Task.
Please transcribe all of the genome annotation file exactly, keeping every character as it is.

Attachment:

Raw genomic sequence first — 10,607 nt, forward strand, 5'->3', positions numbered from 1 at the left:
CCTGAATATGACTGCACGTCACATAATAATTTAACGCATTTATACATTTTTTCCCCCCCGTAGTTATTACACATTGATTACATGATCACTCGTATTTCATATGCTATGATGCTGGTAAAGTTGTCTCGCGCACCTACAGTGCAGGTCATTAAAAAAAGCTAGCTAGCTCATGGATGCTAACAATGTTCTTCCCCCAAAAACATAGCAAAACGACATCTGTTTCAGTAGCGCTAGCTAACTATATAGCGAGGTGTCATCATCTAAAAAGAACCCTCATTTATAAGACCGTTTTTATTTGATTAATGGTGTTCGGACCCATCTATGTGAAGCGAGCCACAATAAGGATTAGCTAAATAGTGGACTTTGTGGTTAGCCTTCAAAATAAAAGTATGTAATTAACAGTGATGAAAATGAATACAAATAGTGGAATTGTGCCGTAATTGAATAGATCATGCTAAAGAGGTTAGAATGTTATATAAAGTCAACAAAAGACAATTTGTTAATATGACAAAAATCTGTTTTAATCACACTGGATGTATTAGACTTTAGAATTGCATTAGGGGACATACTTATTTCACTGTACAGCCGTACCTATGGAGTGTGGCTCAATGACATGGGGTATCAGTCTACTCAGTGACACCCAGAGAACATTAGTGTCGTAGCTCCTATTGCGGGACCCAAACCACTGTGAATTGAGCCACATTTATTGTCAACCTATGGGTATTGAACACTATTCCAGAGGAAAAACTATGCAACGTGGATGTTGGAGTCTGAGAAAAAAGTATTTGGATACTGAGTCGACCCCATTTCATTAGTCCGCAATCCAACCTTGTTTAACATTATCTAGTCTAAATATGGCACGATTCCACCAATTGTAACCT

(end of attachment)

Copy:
Raw genomic sequence first — 10,607 nt, forward strand, 5'->3', positions numbered from 1 at the left:
CCTGAATATGACTGCACGTCACATAATAATTTAACGCATTTATACATTTTTTCCCCCCCGTAGTTATTACACATTGATTACATGATCACTCGTATTTCATATGCTATGATGCTGGTAAAGTTGTCTCGCGCACCTACAGTGCAGGTCATTAAAAAAAGCTAGCTAGCTCATGGATGCTAACAATGTTCTTCCCCCAAAAACATAGCAAAACGACATCTGTTTCAGTAGCGCTAGCTAACTATATAGCGAGGTGTCATCATCTAAAAAGAACCCTCATTTATAAGACCGTTTTTATTTGATTAATGGTGTTCGGACCCATCTATGTGAAGCGAGCCACAATAAGGATTAGCTAAATAGTGGACTTTGTGGTTAGCCTTCAAAATAAAAGTATGTAATTAACAGTGATGAAAATGAATACAAATAGTGGAATTGTGCCGTAATTGAATAGATCATGCTAAAGAGGTTAGAATGTTATATAAAGTCAACAAAAGACAATTTGTTAATATGACAAAAATCTGTTTTAATCACACTGGATGTATTAGACTTTAGAATTGCATTAGGGGACATACTTATTTCACTGTACAGCCGTACCTATGGAGTGTGGCTCAATGACATGGGGTATCAGTCTACTCAGTGACACCCAGAGAACATTAGTGTCGTAGCTCCTATTGCGGGACCCAAACCACTGTGAATTGAGCCACATTTATTGTCAACCTATGGGTATTGAACACTATTCCAGAGGAAAAACTATGCAACGTGGATGTTGGAGTCTGAGAAAAAAGTATTTGGATACTGAGTCGACCCCATTTCATTAGTCCGCAATCCAACCTTGTTTAACATTATCTAGTCTAAATATGGCACGATTCCACCAATTGTAACCT